The best way to enjoy the humble potato.
As many of you know, I am a big lover of everything noodle related. Pasta and noodles are hands down my favorite carb. However, potatoes easily come in second place as my favorite way to enjoy starchy carbs. With Thanksgiving right around the corner, I thought mashed potatoes would be the perfect recipe to pay homage to the holiday.
There are so many delightful ways to enjoy tubers (the scientific names for potatoes!), but one of my family’s favorites is mashed potatoes. Actually, I think mashed potatoes might just be everyone's favorite way to eat potatoes. These creamy and fluffy potatoes are the perfect vehicle to soak up delicious sauce, gravy, or great when topped with melted butter.
I know every family has their own special way to make mashed potatoes. Some people use skim milk, heavy cream, or even sour cream. Some people leave their skins on and some people enjoy theirs skinless. The two things potatoes love are FAT and SALT. So as long as they are getting a healthy dose of both, your potatoes will be delicious. This recipe is highly adaptable and can be adjusted to your liking!
I personally prefer my mashed potatoes with skins left on - in fact, on an Instagram poll I released, 73% of my followers said they enjoyed skins on vs. 27% skinless. I think the skins add a nice bite, but feel free to remove them if you do not like them. I hope this recipe can help you with your friendsgiving or thanksgiving this year!
5-25 Min Prep
35 Min Cook
12 Side Servings
5 lb bag of yukon gold potatoes, cut into quarters
8 Tablespoons or 1 stick of unsalted butter
1 Tablespoon kosher salt
¼ teaspoon black pepper (~10 cracks)
3 cups half and half
1. Fill a large pot with water. Cover and set to high heat until boiling.
For skinless: Peel your potatoes and then wash them thoroughly. For potatoes roughly the size of your fist, cut them into quarters. For anything much smaller, you can just cut them in half.
For skins: Wash your potatoes thoroughly. Scrub the potatoes with water until there are no signs of dirt or debris. For potatoes roughly the size of your fist, cut them into quarters. For anything much smaller, you can just cut them in half.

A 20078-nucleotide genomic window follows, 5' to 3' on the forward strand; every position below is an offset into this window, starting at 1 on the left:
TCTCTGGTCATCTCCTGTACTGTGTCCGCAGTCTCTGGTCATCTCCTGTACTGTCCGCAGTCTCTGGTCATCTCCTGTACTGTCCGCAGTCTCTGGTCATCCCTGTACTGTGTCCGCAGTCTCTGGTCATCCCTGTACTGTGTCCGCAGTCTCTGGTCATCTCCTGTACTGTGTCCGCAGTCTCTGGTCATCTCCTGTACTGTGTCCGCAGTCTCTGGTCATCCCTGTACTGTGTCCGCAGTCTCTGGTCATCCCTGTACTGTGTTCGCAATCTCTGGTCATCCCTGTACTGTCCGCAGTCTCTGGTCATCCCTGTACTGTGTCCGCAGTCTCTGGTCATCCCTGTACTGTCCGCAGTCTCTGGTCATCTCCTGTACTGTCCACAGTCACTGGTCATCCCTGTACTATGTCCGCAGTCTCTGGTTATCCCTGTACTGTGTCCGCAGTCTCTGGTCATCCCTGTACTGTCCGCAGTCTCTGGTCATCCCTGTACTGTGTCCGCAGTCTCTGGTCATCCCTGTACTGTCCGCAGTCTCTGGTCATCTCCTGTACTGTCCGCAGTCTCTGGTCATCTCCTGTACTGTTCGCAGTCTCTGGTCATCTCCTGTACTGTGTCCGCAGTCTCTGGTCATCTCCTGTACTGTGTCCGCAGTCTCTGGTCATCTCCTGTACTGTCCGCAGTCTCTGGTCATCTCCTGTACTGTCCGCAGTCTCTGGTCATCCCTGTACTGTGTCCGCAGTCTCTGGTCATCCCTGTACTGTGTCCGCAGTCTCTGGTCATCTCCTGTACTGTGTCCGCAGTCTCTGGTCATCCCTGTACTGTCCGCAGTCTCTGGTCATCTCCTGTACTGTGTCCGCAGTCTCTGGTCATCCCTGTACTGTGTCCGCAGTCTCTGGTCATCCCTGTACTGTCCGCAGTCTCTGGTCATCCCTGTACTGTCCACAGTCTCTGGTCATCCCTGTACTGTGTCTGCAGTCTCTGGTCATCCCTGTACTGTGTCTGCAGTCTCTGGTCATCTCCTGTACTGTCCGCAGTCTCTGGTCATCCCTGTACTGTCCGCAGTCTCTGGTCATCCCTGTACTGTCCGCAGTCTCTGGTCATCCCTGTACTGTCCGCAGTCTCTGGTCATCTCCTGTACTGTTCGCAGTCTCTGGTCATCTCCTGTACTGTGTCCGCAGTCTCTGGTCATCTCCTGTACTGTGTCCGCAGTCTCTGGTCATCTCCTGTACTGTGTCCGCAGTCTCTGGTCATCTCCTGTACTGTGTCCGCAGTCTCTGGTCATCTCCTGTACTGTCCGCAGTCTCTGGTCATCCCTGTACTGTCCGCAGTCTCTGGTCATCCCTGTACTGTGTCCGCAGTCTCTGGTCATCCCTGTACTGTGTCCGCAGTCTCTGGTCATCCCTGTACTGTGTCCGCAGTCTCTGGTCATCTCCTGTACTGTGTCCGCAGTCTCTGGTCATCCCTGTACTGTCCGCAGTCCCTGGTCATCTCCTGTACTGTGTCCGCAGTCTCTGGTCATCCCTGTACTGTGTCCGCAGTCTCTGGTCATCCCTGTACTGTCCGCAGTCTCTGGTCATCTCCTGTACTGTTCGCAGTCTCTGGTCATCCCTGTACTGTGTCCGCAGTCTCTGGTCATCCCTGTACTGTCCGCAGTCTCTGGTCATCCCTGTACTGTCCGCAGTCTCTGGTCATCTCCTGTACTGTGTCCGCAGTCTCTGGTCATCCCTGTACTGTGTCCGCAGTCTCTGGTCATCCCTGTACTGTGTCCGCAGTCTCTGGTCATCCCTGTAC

3. Once your water has come to a rapid boil, carefully add your washed and cut potatoes to the pot. You may need to adjust the heat to prevent the water from boiling over at this point. Let your potatoes boil for 25-35 minutes, with the lid slightly ajar, until fork tender.
4. While your potatoes boil, add your butter, salt, pepper, and half and half to a small saucepan. Heat the mixture on a low flame until lightly simmering. Once heated, turn off the heat and let sit.
5. Your potatoes are done when they can be poked with a fork and have very little resistance. Drain the potatoes and return to the large pot. Add your warmed half and half mixture and mash - you can either use a hand mixer or hand masher.
6. Once potatoes are smooth, taste and adjust for seasoning. You can add additional salt, pepper, butter, and half and half until your potatoes reach your desired taste and consistency.
7. Top with additional melted butter as desired and enjoy!
Seasoning: This recipe only calls for 1 tablespoon of kosher salt. If you know you are serving these potatoes with a salty gravy or meat then they should be perfect as is. However, if you are eating these potatoes by themselves I suggest adding more salt to taste.
Lumpy Mashed Potatoes: To prevent your mashed potatoes from being lumpy make sure they are fully fork tender and soft before draining. Oftentimes, lumpy potatoes are a result of undercooked potatoes. If you LIKE lumps in your potatoes, mash the potatoes lightly in order to keep potato chunks intact.
Using a Ricer: If you have access to a ricer, you would want to pass the cooked potatoes through the ricer before returning them to the pot with the half and half mixture. The ricer will not allow the skins to pass through so there is no need to peel your potatoes. Ricers are the ultimate way to ensure the your mashed potatoes are as smooth as possible.
Starch Content: No two potatoes are the exact same! If your mashed potatoes are still thick and gloppy you might need to add additional half and half to compensate for a high starch content. The starchier the potatoes the thicker they will be.